PROTECTING & PRESERVING
One of several larger shorebirds that are spectacular to watch while walking the beach, especially along the Tigertail Lagoon and Sand Dollar beach peninsula area, is the Snowy Egret (Egretta thula). Just saying the name can cool one off on a hot Florida day at the beach.
When walking the beach, one notices that there are several large white birds with long legs in the tidal zone and lagoon area. The Snowy Egret is easily identifiable by its bright yellow feet. Perhaps they are yellow galoshes?
Not the largest of the long-legged shorebirds, the Snowy Egret is typically around two feet tall, with a wing span of three feet. Its black beak and legs contrast with the bright yellow rings around their eyes and the bright yellow feet. They are year round residents of the beach, lagoons, marshes and wetlands. Eating small crustaceans, such as crab, shrimp and small fish, they swish the mud and sand with those bright yellow feet, hover over the area stirred up and then swoop down with their long necks, grabbing the prey with their long pointy beaks. It is like a well orchestrated dance pleasing to watch, especially if there are a few hunting together in the shallows of Tigertail Lagoon.
When courtship and breeding begins in March or April, adults will show red coloring of the lores (featherless skin around the eyes) and on their feet. The feathers on their heads, back and tails become lacy, like a ballerina’s skirt ready for opening night. Breeding pairs build platform type nests no higher than 20 feet within the branches of mangroves or coastal shrubs, such as coco plum. Around Marco Island, they nest within the ABC Islands, the inside of Kice Island and, of course throughout the 10,000 Islands. The male will gather sticks and twigs and the female will construct the nest. Both take turns incubating the approximately three or four oblong, greenish eggs for about four weeks. When the chicks hatch, they are fed by both parents by regurgitation. As they grow, they will hop around on branches near their nest and eventually fly on their own at about twenty-five days old, leaving the nest area completely at two months.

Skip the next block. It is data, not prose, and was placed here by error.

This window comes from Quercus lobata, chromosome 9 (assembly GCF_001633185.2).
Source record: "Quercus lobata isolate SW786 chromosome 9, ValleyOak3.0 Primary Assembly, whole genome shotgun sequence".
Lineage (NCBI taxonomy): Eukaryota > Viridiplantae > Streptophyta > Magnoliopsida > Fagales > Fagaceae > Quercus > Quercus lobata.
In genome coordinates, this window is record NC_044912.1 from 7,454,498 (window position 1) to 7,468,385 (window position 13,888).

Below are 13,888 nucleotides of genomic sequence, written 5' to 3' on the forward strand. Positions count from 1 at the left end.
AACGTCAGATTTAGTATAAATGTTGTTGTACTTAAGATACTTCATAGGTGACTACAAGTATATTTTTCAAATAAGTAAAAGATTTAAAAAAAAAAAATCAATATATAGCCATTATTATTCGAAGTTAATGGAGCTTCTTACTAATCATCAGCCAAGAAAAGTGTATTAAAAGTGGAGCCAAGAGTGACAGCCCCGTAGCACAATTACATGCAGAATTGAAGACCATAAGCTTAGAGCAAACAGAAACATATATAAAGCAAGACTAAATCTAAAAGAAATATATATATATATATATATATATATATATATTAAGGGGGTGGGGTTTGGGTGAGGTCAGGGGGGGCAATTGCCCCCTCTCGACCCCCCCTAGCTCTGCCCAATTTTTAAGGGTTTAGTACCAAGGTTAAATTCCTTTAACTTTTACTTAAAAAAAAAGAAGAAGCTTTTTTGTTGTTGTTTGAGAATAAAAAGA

Once on the brink of extinction, due to plume hunting in the late 1800s, the population is stable due to the federal protection of the Migratory Bird Act. Florida also recognizes the importance of this bird species, listing it as a species of special concern. These protections prohibit hunting, taking of feathers, eggs or chicks, or harassing the bird.
To help the Snowy Egret survive and thrive, please give it space on the beach when you see it; don’t chase or get too close, enjoy its beauty and behavior naturally. Remove all trash when you leave the beach, especially plastics, nets and fishing line debris. Don’t recreate close to bird rookeries such as mangrove islands. Quietly motor by giving the rookery plenty of room to lessen disturbance.
Get out, take a beach walk, if you see a Snowy Egret, take a moment and enjoy its beauty and behavior as it adds to the paradise we call Marco Island.
For any additional information or if interested in volunteering, please contact Nancy Richie, Environmental Specialist, City of Marco Island at 239-389-5003 or email@example.com